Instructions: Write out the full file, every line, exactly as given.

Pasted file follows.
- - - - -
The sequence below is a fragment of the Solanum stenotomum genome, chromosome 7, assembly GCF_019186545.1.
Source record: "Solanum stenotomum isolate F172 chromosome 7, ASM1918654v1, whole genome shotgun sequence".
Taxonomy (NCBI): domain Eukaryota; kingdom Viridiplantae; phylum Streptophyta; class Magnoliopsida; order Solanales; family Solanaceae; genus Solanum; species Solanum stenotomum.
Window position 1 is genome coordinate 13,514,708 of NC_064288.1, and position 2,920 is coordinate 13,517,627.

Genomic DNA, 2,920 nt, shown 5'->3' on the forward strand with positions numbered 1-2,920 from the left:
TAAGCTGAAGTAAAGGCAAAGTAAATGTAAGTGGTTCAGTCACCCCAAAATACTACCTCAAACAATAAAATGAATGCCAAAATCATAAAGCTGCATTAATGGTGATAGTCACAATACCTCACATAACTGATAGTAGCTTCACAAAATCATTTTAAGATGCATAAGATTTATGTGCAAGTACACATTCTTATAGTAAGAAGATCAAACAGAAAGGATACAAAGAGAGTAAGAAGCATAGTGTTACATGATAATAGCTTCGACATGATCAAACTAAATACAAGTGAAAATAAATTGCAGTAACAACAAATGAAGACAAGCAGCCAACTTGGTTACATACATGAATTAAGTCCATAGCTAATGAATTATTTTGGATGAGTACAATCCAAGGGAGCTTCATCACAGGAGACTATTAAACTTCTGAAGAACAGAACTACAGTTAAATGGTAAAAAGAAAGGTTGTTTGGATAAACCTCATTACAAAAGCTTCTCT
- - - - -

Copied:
The sequence below is a fragment of the Solanum stenotomum genome, chromosome 7, assembly GCF_019186545.1.
Source record: "Solanum stenotomum isolate F172 chromosome 7, ASM1918654v1, whole genome shotgun sequence".
Taxonomy (NCBI): domain Eukaryota; kingdom Viridiplantae; phylum Streptophyta; class Magnoliopsida; order Solanales; family Solanaceae; genus Solanum; species Solanum stenotomum.
Window position 1 is genome coordinate 13,514,708 of NC_064288.1, and position 2,920 is coordinate 13,517,627.

Genomic DNA, 2,920 nt, shown 5'->3' on the forward strand with positions numbered 1-2,920 from the left:
TAAGCTGAAGTAAAGGCAAAGTAAATGTAAGTGGTTCAGTCACCCCAAAATACTACCTCAAACAATAAAATGAATGCCAAAATCATAAAGCTGCATTAATGGTGATAGTCACAATACCTCACATAACTGATAGTAGCTTCACAAAATCATTTTAAGATGCATAAGATTTATGTGCAAGTACACATTCTTATAGTAAGAAGATCAAACAGAAAGGATACAAAGAGAGTAAGAAGCATAGTGTTACATGATAATAGCTTCGACATGATCAAACTAAATACAAGTGAAAATAAATTGCAGTAACAACAAATGAAGACAAGCAGCCAACTTGGTTACATACATGAATTAAGTCCATAGCTAATGAATTATTTTGGATGAGTACAATCCAAGGGAGCTTCATCACAGGAGACTATTAAACTTCTGAAGAACAGAACTACAGTTAAATGGTAAAAAGAAAGGTTGTTTGGATAAACCTCATTACAAAAGCTTCTCT